The Most Powerful Weapon Against Asthma Is Education


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Community-Driven Asthma Research Project between SC CTSI and Community Groups Helps Kids in Long Beach Breathe Easier. This presentation summarizes the research project: After-school settings as a setting as a method of addressing asthma management and prevention: A community-based research perspective.
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View the booklet now "What you can do about your child's asthma" -

This SC CTSI-supported study was developed by: Marisela Robles, MS; Katrina Kubicek, MA; Michele D. Kipke, PhD - SC Clinical and Translational Science Institute and Children’s Hospital Los Angeles; Neal Richman, PhD; Saba Firoozi, MPH - BREATHE California of Los Angeles County; Charlene Chen, MHS; Hannah Valino, MPH - COPE Health Solutions.

Learn more about SC CTSI at USC and CHLA:

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The Most Powerful Weapon Against Asthma Is Education

  1. 1. Marisela Robles, MSKatrina Kubicek, MAMichele D. Kipke, PhDSC Clinical and Translational Science Institute andChildren’s Hospital Los AngelesNeal Richman, PhDSaba Firoozi, MPHBREATHE California of Los Angeles CountyCharlene Chen, MHSHannah Valino, MPHCOPE Health SolutionsAFTER-SCHOOL SETTINGS AS A METHOD OFADDRESSING ASTHMA MANAGEMENT ANDPREVENTION: A COMMUNITY-BASED RESEARCHPERSPECTIVE
  2. 2. PRESENTER DISCLOSURES(1) The following personal financial relationships withcommercial interests relevant to this presentationexisted during the past 12 months:Marisela Robles“No relationships to disclose”
  3. 3. PARTNERSHIPSThis project is a unique partnership with:•University of Southern California•Children’s Hospital Los Angeles•BREATHE California of Los Angeles County•COPE Health Solutions•Boys and Girls Club of Long Beach•Community and Clinical Partners
  4. 4. BACKGROUND• Asthma is the most common chronic childhood disease inthe US.• It accounts for three times more lost school days than anyother chronic disease• Higher rates of asthma among children living alongcongested freeways and ports and other industrial areas• Long Beach is particularly burdened with higher rates ofchildhood asthma, where asthma affects 21.9% of childrenages 5-17, compared with 15.6%, 18%, and 14.2% in LACounty, CA and the US respectively.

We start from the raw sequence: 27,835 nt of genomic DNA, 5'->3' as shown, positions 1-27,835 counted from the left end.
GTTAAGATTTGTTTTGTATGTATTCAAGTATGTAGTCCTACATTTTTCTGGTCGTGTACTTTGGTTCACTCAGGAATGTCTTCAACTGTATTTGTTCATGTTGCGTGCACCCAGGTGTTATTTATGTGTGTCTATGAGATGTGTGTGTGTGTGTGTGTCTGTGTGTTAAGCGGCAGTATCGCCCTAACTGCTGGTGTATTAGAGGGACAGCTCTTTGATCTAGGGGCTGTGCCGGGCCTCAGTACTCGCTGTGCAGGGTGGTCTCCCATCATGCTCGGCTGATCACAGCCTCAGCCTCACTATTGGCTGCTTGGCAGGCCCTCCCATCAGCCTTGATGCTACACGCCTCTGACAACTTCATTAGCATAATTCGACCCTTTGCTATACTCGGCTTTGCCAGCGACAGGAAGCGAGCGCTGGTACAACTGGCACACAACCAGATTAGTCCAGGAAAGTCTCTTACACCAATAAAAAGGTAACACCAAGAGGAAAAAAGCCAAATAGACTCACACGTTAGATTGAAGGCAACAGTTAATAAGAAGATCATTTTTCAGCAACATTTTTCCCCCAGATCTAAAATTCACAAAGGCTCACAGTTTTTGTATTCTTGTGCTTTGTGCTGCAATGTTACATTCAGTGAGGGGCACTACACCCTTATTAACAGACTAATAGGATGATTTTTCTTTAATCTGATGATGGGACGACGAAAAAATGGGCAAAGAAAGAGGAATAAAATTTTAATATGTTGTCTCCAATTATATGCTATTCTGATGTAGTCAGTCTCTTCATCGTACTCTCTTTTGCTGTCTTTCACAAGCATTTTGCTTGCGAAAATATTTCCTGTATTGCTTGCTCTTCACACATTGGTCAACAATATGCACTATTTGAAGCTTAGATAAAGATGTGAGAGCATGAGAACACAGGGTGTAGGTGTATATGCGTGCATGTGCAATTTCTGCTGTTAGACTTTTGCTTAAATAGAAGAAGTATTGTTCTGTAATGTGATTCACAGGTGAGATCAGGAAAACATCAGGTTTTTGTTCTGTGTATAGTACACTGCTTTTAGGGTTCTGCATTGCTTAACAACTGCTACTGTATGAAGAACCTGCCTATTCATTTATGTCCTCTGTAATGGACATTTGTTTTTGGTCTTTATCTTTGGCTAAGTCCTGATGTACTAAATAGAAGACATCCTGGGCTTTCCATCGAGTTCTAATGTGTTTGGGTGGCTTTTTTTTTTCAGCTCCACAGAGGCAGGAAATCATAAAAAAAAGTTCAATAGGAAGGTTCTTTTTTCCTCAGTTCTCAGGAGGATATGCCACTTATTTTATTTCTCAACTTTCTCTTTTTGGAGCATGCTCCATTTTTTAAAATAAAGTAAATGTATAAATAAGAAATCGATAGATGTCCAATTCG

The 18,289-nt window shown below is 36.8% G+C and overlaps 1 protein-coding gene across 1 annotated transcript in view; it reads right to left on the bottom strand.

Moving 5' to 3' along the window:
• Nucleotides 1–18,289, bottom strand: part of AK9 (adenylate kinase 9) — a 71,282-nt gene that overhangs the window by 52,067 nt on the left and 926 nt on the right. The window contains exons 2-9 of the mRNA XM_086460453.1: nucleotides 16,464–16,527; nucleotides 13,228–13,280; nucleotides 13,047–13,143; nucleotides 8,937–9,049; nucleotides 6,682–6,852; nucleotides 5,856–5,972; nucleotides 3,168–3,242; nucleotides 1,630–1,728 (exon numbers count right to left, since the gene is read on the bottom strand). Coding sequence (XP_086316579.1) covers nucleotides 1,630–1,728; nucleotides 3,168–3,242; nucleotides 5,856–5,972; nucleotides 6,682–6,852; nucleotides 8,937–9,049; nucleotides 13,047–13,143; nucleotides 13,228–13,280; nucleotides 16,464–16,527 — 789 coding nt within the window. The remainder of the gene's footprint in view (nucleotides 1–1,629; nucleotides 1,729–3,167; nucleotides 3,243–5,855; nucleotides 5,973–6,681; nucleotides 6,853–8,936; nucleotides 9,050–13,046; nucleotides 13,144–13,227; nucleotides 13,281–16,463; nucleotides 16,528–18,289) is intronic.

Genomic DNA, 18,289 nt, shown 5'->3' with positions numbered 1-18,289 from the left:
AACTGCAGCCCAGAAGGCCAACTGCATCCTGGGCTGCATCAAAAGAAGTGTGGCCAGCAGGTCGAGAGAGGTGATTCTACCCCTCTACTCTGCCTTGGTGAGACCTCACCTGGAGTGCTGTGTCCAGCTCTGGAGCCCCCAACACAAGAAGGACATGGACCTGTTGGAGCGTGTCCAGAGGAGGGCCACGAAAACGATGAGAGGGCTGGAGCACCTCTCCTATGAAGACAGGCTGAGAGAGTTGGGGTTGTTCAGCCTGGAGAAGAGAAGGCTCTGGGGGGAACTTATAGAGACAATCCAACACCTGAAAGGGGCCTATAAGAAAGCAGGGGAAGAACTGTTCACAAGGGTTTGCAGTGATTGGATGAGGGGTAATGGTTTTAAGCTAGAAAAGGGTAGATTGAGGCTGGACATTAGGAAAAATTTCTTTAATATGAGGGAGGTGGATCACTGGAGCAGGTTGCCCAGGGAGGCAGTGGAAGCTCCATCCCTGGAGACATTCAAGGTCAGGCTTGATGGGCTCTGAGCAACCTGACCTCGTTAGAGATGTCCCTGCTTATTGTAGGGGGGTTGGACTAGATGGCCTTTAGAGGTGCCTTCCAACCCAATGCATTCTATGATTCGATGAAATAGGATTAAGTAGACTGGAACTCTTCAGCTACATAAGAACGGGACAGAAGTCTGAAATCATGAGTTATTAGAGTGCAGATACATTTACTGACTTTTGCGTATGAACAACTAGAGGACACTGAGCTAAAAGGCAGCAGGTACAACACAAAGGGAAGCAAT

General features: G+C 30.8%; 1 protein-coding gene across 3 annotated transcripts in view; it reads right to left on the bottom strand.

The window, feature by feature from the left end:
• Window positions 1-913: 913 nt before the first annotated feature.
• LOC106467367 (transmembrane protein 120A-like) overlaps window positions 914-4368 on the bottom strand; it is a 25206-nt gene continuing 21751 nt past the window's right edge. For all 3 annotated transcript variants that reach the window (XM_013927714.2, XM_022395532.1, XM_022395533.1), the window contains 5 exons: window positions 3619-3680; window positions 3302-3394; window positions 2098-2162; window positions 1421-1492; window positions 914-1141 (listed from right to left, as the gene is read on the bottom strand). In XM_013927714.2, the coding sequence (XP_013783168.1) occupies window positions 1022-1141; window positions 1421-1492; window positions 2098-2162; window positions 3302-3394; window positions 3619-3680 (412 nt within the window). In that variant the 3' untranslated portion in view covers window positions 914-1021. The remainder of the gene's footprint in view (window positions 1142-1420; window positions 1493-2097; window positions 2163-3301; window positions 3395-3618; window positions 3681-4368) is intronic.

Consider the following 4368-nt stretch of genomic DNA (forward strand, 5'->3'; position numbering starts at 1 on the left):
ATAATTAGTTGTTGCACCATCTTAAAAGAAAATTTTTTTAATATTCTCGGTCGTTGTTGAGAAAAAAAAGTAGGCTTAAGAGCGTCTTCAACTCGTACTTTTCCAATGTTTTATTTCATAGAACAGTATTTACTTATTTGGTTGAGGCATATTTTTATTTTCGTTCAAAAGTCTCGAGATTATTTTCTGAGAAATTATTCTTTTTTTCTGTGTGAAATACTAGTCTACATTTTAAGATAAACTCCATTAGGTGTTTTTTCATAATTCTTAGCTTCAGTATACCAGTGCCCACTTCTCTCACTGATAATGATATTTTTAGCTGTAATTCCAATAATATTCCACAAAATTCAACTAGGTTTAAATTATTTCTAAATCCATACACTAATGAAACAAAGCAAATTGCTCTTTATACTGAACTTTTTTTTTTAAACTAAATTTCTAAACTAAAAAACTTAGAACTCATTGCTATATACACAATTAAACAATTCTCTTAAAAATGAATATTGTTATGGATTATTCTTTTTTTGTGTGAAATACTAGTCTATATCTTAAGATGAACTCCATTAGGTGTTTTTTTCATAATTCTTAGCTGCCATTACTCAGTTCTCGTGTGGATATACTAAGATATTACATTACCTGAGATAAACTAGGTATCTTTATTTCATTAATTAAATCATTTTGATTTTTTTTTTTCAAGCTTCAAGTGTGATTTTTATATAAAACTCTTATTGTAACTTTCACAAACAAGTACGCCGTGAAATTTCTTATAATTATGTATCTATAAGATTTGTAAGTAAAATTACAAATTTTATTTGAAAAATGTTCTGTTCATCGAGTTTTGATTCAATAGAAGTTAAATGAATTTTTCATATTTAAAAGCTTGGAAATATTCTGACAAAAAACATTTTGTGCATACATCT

5. 5. BACKGROUND CONTINUED• Providing parents and children with the tools needed toeffectively control asthma is an essential component ofpediatric care for children with asthma.• School-based programs were found to be effective inincreasing knowledge about asthma.• No identified after-school program based on asthma educationand management.
  6. 6. METHODS• Community-Based Participatory Research (CBPR) approacho Healthcare Community Advisory Boardo Parent Advisory Board• Photovoice methodStudy Participants:• 124 total participants,16 focus groups• 9 children (8-12 yrs. old) focus groups, 74 child participants36 male and 38 female• 6 parent focus groups, 41 parent participants4 male and 36 female• 1 staff focus group, 9 participants
  8. 8. RESULTSLIMITATIONS“If other people challenge you andyou want to take the challenge,and you know you can’t but youare competitive so at the end,you’re out of breath and mighthave an asthma attack.”“…how can you explain to alittle child, you can’t play likeeveryone else?”“If they [children] have asthma theycan’t touch them [pets] or pet them…or get near them… they get asthma.”
  9. 9. RESULTS CONTINUEDSOCIAL SUPPORT“My friend said let’s go racing,and I said, ‘no you can’tbecause you have asthma,’ andthen he started running and hehad to stop and use his inhaler.”
  10. 10. RESULTS CONTINUEDADVOCACY“My neighbors are smokers theyjust moved in so I don’t knowwhat I am going to do. A least wehave more laws. People can’tsmoke in restaurants, But whatabout where you live?”“I have a picture of the refineries.I work close to it in the childcare.There are kids there who alreadycome with asthma, but they haveto withdraw because the smokefrom the refineries aggravatestheir asthma.
  11. 11. CURRICULUM ADAPTATION• New emphasis on how children with asthma can safelyengage in physical activity• Incorporated a buddy system• New section on advocacy• Added to the asthma myths activity• Included photographs and examples provided by studyparticipants
  12. 12. DISSEMINATION• Parent Asthma Booklet• Photo Gallery• SC CTSI Website• Manuscript• Community Presentations
  13. 13. CONCLUSIONS• This study provides guidelines for how to conduct a CBPRproject with the goal of creating a community-driven andscientifically-grounded asthma curriculum.• The first asthma curriculum identified that integrates socialsupport as a way to mediate positive health outcomes.Next Step:• Take the newly adapted curriculum into an efficacy trial toidentify whether the desired outcomes are met.
  14. 14. ACKNOWLEDGEMENTSNational Institutes of HealthGrant number UL1RR031986Boys and Girls Club of Long Beach StaffHealthcare Community Advisory Board MembersParent Advisory Board Members